Bahia Grass • Paspalum notatum
Conditions: Allergic rhinitis; allergic asthma; allergic conjunctivitis
Symptoms: Itchy, stuffy, or runny nose; post-nasal drip; sneezing; itchy, red or watery eyes; asthmatic symptoms
Physical description: Sod-forming, deep-rooted perennial grass that grows between 8-30 inches in height; has dark green leaves
Environmental factors: A common lawn grass in the southeastern part of the United States; valued for outstanding drought and heat tolerance; can be used for erosion control, livestock forage and hay; wind-pollinated; more shade-tolerant than bermuda grass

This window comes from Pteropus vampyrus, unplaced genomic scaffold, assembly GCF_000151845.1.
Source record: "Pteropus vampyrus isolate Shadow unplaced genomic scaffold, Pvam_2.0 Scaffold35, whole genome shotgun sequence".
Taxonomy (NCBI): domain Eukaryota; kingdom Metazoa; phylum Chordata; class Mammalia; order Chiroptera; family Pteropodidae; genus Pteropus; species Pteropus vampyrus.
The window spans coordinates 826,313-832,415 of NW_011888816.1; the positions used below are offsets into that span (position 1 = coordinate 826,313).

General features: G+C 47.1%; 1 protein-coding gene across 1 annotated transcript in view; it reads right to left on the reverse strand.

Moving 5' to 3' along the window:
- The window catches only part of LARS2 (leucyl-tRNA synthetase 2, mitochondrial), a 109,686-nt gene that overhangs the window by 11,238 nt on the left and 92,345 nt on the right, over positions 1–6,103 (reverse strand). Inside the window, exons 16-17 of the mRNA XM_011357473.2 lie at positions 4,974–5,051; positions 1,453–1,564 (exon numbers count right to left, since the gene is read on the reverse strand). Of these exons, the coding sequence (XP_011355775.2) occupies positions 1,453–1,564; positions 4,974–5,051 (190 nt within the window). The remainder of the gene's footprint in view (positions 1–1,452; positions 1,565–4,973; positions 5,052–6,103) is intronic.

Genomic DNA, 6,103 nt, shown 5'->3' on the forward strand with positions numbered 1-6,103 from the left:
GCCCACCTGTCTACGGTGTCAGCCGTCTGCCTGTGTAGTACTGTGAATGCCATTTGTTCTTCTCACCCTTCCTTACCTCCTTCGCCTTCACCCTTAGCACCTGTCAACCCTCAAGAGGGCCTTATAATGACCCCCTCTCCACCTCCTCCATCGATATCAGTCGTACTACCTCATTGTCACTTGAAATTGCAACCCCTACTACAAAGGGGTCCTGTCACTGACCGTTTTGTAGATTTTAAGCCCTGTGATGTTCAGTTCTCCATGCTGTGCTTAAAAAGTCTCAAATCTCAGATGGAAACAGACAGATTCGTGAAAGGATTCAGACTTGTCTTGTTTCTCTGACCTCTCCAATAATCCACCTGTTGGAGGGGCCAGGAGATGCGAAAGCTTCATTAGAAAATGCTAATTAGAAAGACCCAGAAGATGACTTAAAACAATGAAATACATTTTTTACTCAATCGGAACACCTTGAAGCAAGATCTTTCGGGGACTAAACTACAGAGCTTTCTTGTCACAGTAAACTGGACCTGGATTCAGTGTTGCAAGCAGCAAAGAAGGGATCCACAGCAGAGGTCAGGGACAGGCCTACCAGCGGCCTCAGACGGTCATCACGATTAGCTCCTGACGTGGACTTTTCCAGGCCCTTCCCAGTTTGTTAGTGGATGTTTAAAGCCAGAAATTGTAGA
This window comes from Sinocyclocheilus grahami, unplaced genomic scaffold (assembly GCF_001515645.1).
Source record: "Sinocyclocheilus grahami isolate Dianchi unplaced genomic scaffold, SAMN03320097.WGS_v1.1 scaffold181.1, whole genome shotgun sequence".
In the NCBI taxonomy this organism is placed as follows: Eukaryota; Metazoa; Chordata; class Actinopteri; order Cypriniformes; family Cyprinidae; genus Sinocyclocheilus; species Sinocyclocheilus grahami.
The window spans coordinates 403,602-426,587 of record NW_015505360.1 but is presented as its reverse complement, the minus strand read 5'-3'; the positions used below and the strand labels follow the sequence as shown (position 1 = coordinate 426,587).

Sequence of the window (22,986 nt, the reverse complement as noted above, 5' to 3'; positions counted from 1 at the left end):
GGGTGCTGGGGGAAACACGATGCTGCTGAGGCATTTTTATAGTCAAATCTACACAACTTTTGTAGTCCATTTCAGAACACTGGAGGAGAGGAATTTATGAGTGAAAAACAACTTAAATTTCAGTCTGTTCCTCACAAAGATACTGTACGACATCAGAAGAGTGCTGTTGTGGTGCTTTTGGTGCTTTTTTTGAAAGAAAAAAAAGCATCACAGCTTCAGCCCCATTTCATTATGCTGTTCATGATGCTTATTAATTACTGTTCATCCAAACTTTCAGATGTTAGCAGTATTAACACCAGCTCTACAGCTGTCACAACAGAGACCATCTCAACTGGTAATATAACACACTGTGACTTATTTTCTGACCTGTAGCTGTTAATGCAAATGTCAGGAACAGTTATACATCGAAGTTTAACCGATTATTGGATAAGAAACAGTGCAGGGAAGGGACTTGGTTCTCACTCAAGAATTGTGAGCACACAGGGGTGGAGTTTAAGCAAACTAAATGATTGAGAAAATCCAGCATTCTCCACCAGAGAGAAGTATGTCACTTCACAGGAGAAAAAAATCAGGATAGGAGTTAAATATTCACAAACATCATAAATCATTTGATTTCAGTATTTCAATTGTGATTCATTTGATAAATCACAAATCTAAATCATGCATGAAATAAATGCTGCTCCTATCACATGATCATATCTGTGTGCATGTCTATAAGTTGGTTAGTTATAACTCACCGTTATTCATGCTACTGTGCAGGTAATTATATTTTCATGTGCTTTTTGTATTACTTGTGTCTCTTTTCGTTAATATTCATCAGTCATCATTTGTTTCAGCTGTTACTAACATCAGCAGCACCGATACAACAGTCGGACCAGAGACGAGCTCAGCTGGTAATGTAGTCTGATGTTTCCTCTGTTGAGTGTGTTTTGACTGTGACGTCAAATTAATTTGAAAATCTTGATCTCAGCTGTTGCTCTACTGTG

Cross-reactivity: Johnson grass, maize, and sorghum
- “Bahia Grass.” Merriam-Webster. https://www.merriam-webster.com/dictionary/Bahia%20grass
- “Crown Grass (lat. Paspalum).” Pollen.com. https://www.pollen.com/research/genus/paspalum
- “Bahiagrass Plant Fact Sheet.” USDA. https://plants.usda.gov/factsheet/pdf/fs_pano2.pdf
- “Paspalum notatum var. notatum”. Atlas of Florida Plants. http://florida.plantatlas.usf.edu/Plant.aspx?id=1703
Did You Know?
Bahia grass is originally native to Central and South America, which explains why it’s best suited to the climates of southern states. Its name means “bay” in both Spanish and Portuguese.